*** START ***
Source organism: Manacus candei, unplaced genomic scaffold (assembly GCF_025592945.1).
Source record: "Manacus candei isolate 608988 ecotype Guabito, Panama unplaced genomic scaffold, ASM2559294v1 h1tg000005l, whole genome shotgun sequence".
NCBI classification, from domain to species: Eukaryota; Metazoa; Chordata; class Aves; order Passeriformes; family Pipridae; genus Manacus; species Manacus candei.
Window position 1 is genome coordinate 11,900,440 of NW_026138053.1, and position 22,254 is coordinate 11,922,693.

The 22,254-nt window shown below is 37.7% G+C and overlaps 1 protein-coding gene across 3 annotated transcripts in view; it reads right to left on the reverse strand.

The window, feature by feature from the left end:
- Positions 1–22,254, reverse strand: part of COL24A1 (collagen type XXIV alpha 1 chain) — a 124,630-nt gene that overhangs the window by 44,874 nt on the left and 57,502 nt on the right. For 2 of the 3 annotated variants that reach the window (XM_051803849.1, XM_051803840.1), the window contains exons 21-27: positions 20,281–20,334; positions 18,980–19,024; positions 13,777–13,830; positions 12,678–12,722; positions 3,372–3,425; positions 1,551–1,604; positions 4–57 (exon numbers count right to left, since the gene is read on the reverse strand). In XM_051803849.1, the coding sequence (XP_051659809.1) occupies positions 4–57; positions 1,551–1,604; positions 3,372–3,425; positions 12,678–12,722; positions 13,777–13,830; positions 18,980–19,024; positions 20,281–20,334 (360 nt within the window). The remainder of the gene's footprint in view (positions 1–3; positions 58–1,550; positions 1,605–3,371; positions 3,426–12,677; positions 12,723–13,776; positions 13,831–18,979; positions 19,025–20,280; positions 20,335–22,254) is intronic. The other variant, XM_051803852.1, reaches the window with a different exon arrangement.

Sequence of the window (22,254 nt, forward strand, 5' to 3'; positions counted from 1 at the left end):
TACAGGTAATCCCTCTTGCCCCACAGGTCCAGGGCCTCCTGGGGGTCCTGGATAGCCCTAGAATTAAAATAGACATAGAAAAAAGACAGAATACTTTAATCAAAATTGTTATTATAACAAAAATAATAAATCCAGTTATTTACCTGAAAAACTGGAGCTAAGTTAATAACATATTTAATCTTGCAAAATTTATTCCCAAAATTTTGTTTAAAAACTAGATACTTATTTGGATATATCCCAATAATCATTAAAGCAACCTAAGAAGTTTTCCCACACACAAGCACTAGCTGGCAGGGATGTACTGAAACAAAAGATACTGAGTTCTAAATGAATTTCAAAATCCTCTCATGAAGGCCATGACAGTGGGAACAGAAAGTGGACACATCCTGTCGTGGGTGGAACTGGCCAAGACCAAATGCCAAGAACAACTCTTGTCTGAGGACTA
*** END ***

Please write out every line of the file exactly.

Source organism: Manacus candei, unplaced genomic scaffold (assembly GCF_025592945.1).
Source record: "Manacus candei isolate 608988 ecotype Guabito, Panama unplaced genomic scaffold, ASM2559294v1 h1tg000005l, whole genome shotgun sequence".
NCBI classification, from domain to species: Eukaryota; Metazoa; Chordata; class Aves; order Passeriformes; family Pipridae; genus Manacus; species Manacus candei.
Window position 1 is genome coordinate 11,900,440 of NW_026138053.1, and position 22,254 is coordinate 11,922,693.

The 22,254-nt window shown below is 37.7% G+C and overlaps 1 protein-coding gene across 3 annotated transcripts in view; it reads right to left on the reverse strand.

The window, feature by feature from the left end:
- Positions 1–22,254, reverse strand: part of COL24A1 (collagen type XXIV alpha 1 chain) — a 124,630-nt gene that overhangs the window by 44,874 nt on the left and 57,502 nt on the right. For 2 of the 3 annotated variants that reach the window (XM_051803849.1, XM_051803840.1), the window contains exons 21-27: positions 20,281–20,334; positions 18,980–19,024; positions 13,777–13,830; positions 12,678–12,722; positions 3,372–3,425; positions 1,551–1,604; positions 4–57 (exon numbers count right to left, since the gene is read on the reverse strand). In XM_051803849.1, the coding sequence (XP_051659809.1) occupies positions 4–57; positions 1,551–1,604; positions 3,372–3,425; positions 12,678–12,722; positions 13,777–13,830; positions 18,980–19,024; positions 20,281–20,334 (360 nt within the window). The remainder of the gene's footprint in view (positions 1–3; positions 58–1,550; positions 1,605–3,371; positions 3,426–12,677; positions 12,723–13,776; positions 13,831–18,979; positions 19,025–20,280; positions 20,335–22,254) is intronic. The other variant, XM_051803852.1, reaches the window with a different exon arrangement.

Sequence of the window (22,254 nt, forward strand, 5' to 3'; positions counted from 1 at the left end):
TACAGGTAATCCCTCTTGCCCCACAGGTCCAGGGCCTCCTGGGGGTCCTGGATAGCCCTAGAATTAAAATAGACATAGAAAAAAGACAGAATACTTTAATCAAAATTGTTATTATAACAAAAATAATAAATCCAGTTATTTACCTGAAAAACTGGAGCTAAGTTAATAACATATTTAATCTTGCAAAATTTATTCCCAAAATTTTGTTTAAAAACTAGATACTTATTTGGATATATCCCAATAATCATTAAAGCAACCTAAGAAGTTTTCCCACACACAAGCACTAGCTGGCAGGGATGTACTGAAACAAAAGATACTGAGTTCTAAATGAATTTCAAAATCCTCTCATGAAGGCCATGACAGTGGGAACAGAAAGTGGACACATCCTGTCGTGGGTGGAACTGGCCAAGACCAAATGCCAAGAACAACTCTTGTCTGAGGACTA